21 Avril 2015
April 21, 2015
By HIROMI KUMAI/ Staff Writer
A second robotic probe was abandoned after completing its survey mission inside a reactor containment vessel at the crippled Fukushima No. 1 nuclear plant, Tokyo Electric Power Co. said.
TEPCO, operator of the plant, said April 20 that it has wrapped up the study of the highly radioactive environment at the No. 1 reactor and given up efforts to retrieve the robot.
“We have gathered sufficient information on the inside of the containment vessel,” a TEPCO official said.
The utility started the survey of the containment vessel by sending in a tubular-shaped robot to shoot images and monitor radiation levels and temperatures on April 10. The robotic probe, however, became inoperable.
The second robot entered the containment vessel on April 15.
TEPCO said images taken by the devices showed that scattered cables and other debris are unlikely to hamper the next stage of the decommissioning process there.
The plant operator said the photos revealed no obstacles in an area connecting the first floor and the basement, and that the surrounding facilities are more or less intact.
TEPCO on April 20 released additional images taken by the robots, including piping, conduits, ladders and pumps to circulate water inside the reactor.
The images snapped by the second robot confirmed TEPCO’s assumption that the first robot became stuck in the iron-mesh first floor of the container vessel.
A monitoring camera installed in the containment vessel to control the second robot later malfunctioned because of high radiation levels, forcing TEPCO to give up its plan to retrieve the robot.
“Attempts to forcibly retrieve the robots could pose the larger risk (of further damaging it),” a TEPCO official said.
After analyzing radiation levels, temperatures and other data obtained by the robotic probes, TEPCO plans to start a robotic survey of the basement of the containment vessel, where coolant water is circulating.
This phase is scheduled to start by the end of March next year and is intended to gather more detailed information for preparations to remove the melted nuclear fuel, the toughest part of the decommissioning process
A new photo of a disabled observation robot inside the disaster-stricken Fukushima No. 1 nuclear plant's No. 1 reactor containment vessel was released on April 20 by plant operator Tokyo Electric Power Co. (TEPCO).
TEPCO believes that the new image -- shot by a second robot sent into the containment vessel -- confirms that the first device was immobilized after its tread snagged on the vessel's steel mesh floor.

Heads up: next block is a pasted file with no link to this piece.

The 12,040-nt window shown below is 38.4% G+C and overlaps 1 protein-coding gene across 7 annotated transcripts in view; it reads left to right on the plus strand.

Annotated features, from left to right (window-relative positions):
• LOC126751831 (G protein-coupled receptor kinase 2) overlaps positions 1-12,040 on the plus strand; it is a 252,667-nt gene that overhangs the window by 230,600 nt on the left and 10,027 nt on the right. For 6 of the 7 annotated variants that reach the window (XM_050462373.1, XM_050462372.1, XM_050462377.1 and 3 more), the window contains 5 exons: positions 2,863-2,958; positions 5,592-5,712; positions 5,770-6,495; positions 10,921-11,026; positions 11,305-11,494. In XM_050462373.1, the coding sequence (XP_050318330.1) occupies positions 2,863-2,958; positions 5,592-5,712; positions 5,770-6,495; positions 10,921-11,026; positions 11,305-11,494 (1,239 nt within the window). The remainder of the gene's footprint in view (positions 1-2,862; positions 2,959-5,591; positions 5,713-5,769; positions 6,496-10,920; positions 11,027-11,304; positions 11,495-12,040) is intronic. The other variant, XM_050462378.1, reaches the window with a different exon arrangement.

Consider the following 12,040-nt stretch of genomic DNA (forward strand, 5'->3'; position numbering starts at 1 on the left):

The second robot was scheduled to be removed from the highly radioactive containment vessel, but TEPCO decided to leave the probe inside over fears that the probe would get stuck on its way out. In the end, the utility cut the robot's power cable so it wouldn't get in the way of future inspections, abandoning the device.
Though TEPCO lost both probes, the robot inspections appeared to show nothing blocking the entrance to the containment vessel's basement level, where the No. 1 reactor's melted fuel is thought to have pooled. The utility also confirmed that contaminated water is collecting in the basement.
TEPCO is planning to develop another robot capable of underwater missions, and is looking to inspect the containment vessel's basement level by the end of fiscal 2015.
April 21, 2015(Mainichi Japan)
April 20, 2015
Apr. 20, 2015 - Updated 10:13 UTC+2
The operator of the Fukushima Daiichi nuclear power plant has issued a video of a robot stranded inside one of the damaged reactors.
The video released by Tokyo Electric Power Company on Monday shows the remote-controlled robot tilting to the right inside the containment vessel of the No.1 reactor.
The robot was sent inside the vessel on April 10th but stopped working after advancing just 10 meters. The utility has since given up on recovering the device.
TEPCO sent a second robot to retrieve the first robot. But the probe's camera malfunctioned due to radiation exposure.
The utility decided to abandon both robot probes.
TEPCO says video footage shows no major damage to a part leading to the bottom of the containment vessel. Melted nuclear fuel fell on the vessel in the 2011 accident.
The operator says it will analyze the footage and other data to remove the fuel.